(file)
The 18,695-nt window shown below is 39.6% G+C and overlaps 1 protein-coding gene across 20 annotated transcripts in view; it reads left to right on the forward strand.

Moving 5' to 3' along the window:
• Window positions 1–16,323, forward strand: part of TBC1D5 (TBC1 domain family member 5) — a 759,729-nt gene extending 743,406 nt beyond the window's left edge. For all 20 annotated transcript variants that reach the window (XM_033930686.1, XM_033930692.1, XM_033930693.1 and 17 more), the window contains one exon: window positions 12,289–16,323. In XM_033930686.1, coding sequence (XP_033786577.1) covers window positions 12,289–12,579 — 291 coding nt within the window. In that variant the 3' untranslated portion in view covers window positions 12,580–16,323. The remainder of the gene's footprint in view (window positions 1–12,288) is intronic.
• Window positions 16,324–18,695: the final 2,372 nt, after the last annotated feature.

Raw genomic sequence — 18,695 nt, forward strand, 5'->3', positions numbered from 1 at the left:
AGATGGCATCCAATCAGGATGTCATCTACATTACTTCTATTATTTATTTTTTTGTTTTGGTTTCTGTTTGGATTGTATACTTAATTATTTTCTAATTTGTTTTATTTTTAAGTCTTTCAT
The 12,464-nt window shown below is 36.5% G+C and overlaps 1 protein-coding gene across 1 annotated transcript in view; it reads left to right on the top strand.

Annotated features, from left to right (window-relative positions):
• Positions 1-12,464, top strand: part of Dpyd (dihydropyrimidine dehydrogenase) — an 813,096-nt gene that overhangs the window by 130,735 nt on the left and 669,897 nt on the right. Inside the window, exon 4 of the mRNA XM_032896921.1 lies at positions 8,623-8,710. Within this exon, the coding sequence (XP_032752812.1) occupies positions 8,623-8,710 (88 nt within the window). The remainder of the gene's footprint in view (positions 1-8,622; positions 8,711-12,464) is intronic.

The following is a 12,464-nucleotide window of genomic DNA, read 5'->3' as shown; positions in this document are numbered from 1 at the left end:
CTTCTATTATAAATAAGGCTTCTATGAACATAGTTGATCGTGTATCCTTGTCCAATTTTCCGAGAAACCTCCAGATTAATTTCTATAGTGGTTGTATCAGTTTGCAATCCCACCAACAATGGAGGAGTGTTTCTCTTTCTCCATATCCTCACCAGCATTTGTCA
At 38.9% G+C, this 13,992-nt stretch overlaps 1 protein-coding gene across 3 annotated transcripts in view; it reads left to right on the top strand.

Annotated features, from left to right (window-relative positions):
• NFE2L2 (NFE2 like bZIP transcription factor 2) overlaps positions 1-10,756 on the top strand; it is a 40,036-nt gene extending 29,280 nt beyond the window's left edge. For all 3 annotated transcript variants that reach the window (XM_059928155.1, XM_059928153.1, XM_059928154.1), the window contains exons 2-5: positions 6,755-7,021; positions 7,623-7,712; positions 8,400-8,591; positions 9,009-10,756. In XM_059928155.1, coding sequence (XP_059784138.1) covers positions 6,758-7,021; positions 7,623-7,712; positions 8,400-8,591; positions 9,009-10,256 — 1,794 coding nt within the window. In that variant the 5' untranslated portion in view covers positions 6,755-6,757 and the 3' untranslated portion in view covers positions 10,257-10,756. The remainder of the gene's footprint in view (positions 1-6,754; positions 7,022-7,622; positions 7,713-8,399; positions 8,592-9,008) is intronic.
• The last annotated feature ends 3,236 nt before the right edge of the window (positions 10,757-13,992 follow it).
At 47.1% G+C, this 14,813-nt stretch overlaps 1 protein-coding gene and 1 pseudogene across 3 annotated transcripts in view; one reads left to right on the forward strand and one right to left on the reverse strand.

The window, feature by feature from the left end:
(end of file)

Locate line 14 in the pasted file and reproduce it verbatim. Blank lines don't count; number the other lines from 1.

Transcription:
• NFE2L2 (NFE2 like bZIP transcription factor 2) overlaps positions 1-10,756 on the top strand; it is a 40,036-nt gene extending 29,280 nt beyond the window's left edge. For all 3 annotated transcript variants that reach the window (XM_059928155.1, XM_059928153.1, XM_059928154.1), the window contains exons 2-5: positions 6,755-7,021; positions 7,623-7,712; positions 8,400-8,591; positions 9,009-10,756. In XM_059928155.1, coding sequence (XP_059784138.1) covers positions 6,758-7,021; positions 7,623-7,712; positions 8,400-8,591; positions 9,009-10,256 — 1,794 coding nt within the window. In that variant the 5' untranslated portion in view covers positions 6,755-6,757 and the 3' untranslated portion in view covers positions 10,257-10,756. The remainder of the gene's footprint in view (positions 1-6,754; positions 7,022-7,622; positions 7,713-8,399; positions 8,592-9,008) is intronic.